Does downsizing take a toll on retained staff? An analysis of increased working hours during recessions using Japanese micro data
Using official household micro data from the Labour Force Survey, this paper examines the increase in the working hours of regular male employees in Japan under recession from the late 1990s to the early 2000s. The most important findings of this paper are that working hours tended to be longer among male regular employees of firms in which (1) there was major employment adjustment, (2) substantial increase in proportion of non-regular workers, and (3) wide variance in regular wages. The results suggest that the existence of a large amount of fixed duties that are necessary to maintain internal organization and transition from the traditional employment system are the main factors that explain the increase in the working hours during the recession in Japan.
|Date of creation:||01 Mar 2011|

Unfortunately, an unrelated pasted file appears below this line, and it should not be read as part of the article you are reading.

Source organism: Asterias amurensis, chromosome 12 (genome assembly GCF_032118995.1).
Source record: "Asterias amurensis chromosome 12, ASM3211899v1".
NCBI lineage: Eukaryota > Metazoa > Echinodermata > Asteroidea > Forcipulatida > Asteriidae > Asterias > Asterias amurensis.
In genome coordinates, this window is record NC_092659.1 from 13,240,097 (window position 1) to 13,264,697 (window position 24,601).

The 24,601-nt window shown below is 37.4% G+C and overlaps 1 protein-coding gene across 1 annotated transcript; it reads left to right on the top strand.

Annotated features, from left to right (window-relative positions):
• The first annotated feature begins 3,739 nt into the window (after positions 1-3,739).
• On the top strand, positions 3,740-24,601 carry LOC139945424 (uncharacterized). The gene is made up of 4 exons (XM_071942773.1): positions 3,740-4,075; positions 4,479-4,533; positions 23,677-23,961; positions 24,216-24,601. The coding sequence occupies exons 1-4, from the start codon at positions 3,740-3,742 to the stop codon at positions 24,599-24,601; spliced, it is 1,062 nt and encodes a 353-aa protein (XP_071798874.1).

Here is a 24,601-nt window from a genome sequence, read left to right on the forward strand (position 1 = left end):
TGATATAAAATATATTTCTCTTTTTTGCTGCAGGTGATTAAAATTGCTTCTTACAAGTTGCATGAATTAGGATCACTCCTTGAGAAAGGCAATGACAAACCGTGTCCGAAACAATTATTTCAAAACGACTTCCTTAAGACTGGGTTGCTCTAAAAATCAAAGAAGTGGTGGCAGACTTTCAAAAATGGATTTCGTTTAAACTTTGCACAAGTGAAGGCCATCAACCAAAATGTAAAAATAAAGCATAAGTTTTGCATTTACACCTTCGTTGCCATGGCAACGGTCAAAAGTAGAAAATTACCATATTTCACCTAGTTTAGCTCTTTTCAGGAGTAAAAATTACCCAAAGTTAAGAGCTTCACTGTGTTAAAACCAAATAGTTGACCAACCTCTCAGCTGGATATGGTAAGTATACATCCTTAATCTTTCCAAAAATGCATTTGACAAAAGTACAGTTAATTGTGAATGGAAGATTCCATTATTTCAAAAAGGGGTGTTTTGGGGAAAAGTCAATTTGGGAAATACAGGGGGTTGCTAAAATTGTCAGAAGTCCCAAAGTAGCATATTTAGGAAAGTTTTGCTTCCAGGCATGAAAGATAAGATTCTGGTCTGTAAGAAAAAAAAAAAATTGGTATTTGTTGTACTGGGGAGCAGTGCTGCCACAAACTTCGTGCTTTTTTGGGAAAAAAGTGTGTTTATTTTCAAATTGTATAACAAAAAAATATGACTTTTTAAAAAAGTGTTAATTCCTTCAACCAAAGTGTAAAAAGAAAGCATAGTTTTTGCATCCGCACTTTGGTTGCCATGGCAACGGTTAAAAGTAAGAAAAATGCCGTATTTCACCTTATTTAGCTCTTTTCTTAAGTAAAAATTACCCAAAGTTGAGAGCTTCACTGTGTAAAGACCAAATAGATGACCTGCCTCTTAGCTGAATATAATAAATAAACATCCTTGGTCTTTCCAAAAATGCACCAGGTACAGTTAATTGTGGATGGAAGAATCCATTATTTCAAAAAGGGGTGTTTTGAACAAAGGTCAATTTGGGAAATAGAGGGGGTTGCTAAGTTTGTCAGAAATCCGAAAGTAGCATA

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- Katharine G. Abraham & Susan N. Houseman, 1993.
"Job Security and Work Force Adjustment: How Different are U.S. and Japanese Practices?,"
Book chapters authored by Upjohn Institute researchers,in: Christopher F. Buechtemann (ed.), Employment Security and Labor Market Behavior: Interdisciplinary Approaches and International Evidence, pages 180-199
W.E. Upjohn Institute for Employment Research.
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- Kuroda, Sachiko, 2009. "Do Japanese Work Shorter Hours than before?: Measuring Trends in Market Work and Leisure Using 1976-2006 Japanese Time-Use Survey," PIE/CIS Discussion Paper 419, Center for Intergenerational Studies, Institute of Economic Research, Hitotsubashi University.
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